How does sea level rise affect sandy coastlines?
Deltares and Rijkswaterstaat are researching what sea level rise means for sandy coastlines, and how much sand is needed to keep the coastlines in place. The Dutch coastal policy success is in large part due to working with nature including with sediment - especially with sand. We have a clear understanding of how this works for the current rise, but what will happen when sea levels rise by two or five metres?
The Dutch government has launched the Sea Level Rise Knowledge Programme to highlight new developments in Antarctica, and to research the consequences for the Netherlands. An important part of this is to, from a water security perspective, better understand how our water systems react to sandy coastlines and freshwater.
Together with Rijkswaterstaat’s specialists, Deltares is providing knowledge to support sand supplementation.
More information in July 2021's Deltalife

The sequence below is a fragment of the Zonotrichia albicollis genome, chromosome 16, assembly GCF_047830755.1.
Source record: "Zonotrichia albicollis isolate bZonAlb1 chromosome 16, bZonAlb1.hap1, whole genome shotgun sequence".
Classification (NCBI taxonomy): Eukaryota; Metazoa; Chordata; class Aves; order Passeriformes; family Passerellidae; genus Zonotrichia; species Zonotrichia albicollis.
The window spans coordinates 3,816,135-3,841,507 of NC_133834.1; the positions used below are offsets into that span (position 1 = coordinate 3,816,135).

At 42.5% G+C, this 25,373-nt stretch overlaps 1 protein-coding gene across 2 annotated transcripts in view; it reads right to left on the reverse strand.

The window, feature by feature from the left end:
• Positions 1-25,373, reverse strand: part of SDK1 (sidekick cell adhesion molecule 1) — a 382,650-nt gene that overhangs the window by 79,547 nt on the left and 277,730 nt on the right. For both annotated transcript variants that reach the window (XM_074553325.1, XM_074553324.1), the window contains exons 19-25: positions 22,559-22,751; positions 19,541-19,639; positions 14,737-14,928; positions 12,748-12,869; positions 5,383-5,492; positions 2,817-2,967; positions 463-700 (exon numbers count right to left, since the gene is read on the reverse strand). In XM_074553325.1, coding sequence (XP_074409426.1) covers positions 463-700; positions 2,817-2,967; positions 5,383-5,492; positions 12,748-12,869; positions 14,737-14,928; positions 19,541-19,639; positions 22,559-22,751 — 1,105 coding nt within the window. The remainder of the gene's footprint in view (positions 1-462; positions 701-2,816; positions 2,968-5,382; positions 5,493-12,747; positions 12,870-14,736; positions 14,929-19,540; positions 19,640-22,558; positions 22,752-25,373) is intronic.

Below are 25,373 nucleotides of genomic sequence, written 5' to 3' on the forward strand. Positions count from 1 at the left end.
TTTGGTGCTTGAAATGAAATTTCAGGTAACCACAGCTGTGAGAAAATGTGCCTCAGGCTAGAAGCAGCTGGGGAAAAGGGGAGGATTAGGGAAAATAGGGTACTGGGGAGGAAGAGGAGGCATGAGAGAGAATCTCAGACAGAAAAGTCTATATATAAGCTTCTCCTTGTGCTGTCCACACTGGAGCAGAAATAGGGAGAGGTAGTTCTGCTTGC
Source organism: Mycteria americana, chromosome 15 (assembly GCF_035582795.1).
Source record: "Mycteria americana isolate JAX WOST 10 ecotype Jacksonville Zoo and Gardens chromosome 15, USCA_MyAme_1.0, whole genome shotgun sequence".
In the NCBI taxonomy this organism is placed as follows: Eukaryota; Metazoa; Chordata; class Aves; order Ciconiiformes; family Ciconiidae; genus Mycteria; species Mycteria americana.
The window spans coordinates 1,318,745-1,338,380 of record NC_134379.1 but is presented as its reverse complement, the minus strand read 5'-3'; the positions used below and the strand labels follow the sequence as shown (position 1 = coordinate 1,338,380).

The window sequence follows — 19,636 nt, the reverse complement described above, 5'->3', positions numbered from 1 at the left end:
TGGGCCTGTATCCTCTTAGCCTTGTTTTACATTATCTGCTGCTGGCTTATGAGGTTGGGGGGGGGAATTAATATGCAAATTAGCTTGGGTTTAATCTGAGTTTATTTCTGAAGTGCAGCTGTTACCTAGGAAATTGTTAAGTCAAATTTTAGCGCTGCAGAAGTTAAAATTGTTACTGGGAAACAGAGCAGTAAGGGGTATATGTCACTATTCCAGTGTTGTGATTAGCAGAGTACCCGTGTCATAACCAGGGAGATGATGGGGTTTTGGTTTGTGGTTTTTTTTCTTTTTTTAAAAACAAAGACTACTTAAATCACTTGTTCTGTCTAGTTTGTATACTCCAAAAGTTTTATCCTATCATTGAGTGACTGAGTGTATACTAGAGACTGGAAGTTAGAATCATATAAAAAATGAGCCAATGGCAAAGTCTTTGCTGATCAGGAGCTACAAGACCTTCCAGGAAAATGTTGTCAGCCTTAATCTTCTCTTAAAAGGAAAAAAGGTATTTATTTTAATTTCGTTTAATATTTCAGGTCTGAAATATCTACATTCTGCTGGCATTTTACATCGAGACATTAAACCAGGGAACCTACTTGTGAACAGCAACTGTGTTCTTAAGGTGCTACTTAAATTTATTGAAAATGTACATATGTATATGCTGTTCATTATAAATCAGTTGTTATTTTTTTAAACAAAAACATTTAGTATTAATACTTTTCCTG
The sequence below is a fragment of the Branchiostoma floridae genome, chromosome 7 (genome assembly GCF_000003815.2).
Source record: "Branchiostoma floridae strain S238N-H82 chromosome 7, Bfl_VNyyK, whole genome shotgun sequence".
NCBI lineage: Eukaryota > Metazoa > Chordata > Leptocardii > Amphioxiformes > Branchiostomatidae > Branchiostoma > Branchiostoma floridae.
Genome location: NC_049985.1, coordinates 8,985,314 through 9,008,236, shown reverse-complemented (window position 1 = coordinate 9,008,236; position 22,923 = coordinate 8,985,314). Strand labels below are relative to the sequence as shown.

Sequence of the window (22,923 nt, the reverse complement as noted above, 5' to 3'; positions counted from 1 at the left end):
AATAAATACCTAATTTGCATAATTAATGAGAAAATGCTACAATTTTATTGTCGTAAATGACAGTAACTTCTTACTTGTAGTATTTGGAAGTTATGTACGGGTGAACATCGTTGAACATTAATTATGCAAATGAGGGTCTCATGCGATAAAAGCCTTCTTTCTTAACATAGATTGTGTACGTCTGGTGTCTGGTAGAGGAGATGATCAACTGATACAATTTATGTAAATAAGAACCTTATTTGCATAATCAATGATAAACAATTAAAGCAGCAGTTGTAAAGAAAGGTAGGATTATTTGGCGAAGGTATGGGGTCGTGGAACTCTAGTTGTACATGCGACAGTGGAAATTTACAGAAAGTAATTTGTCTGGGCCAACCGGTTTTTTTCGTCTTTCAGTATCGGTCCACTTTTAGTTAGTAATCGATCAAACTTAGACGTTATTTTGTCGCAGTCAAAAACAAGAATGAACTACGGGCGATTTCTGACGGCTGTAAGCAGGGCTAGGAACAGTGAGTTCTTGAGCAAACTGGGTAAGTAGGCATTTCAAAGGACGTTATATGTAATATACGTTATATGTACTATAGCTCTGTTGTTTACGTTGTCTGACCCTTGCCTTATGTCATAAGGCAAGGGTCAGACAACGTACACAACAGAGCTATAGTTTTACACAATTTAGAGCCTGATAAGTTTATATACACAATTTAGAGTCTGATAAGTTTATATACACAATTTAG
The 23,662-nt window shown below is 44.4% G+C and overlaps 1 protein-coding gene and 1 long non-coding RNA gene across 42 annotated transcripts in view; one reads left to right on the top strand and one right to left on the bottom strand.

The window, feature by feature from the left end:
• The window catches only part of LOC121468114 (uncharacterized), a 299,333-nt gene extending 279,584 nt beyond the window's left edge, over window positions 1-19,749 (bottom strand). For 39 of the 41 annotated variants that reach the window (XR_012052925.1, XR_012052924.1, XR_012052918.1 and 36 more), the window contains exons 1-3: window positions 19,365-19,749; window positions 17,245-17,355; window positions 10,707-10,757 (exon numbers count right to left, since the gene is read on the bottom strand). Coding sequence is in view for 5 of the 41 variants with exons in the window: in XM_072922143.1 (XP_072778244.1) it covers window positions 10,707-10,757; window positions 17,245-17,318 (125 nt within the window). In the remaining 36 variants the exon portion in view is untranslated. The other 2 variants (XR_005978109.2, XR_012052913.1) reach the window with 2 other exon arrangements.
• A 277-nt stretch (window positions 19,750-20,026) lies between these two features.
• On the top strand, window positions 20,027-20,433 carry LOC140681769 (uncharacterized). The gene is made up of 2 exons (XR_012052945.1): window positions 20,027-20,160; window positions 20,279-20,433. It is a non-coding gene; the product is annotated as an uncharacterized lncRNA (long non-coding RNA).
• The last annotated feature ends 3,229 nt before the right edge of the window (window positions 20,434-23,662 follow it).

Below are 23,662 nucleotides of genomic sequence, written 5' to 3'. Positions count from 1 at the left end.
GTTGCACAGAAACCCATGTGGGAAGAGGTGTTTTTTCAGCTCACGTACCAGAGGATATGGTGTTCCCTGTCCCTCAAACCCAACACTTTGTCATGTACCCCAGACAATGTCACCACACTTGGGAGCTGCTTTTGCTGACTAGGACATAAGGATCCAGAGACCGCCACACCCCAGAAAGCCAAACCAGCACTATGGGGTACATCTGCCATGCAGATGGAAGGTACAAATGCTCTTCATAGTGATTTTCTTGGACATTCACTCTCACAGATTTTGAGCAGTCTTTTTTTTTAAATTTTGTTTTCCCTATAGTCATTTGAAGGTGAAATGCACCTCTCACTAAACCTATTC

Two to five metres
In 2022, the sandy coastline research will calculate how much sand is needed with a sea level rise of up to two metres. However, researchers are also considering the consequences of rises of three and five metres. In this stage of the research, the focus is on the relationship between sand supplements and long-term coastal behaviour. This could lead to adjusting previous sand requirement estimates.
The second priority this year is to better understand how the Wadden Sea is adapting to faster sea level rise. Will this have consequences for how much sand needs to be supplemented on the North Sea coast of the Wadden area? In 2023 and 2024, the parties will consider which supplementing measures will be required over the coming 15 years. In 2020, Rijkswaterstaat drew up coastal maintenance policy advice (Coastal Geneses 2.0). The research will address the remaining uncertainties.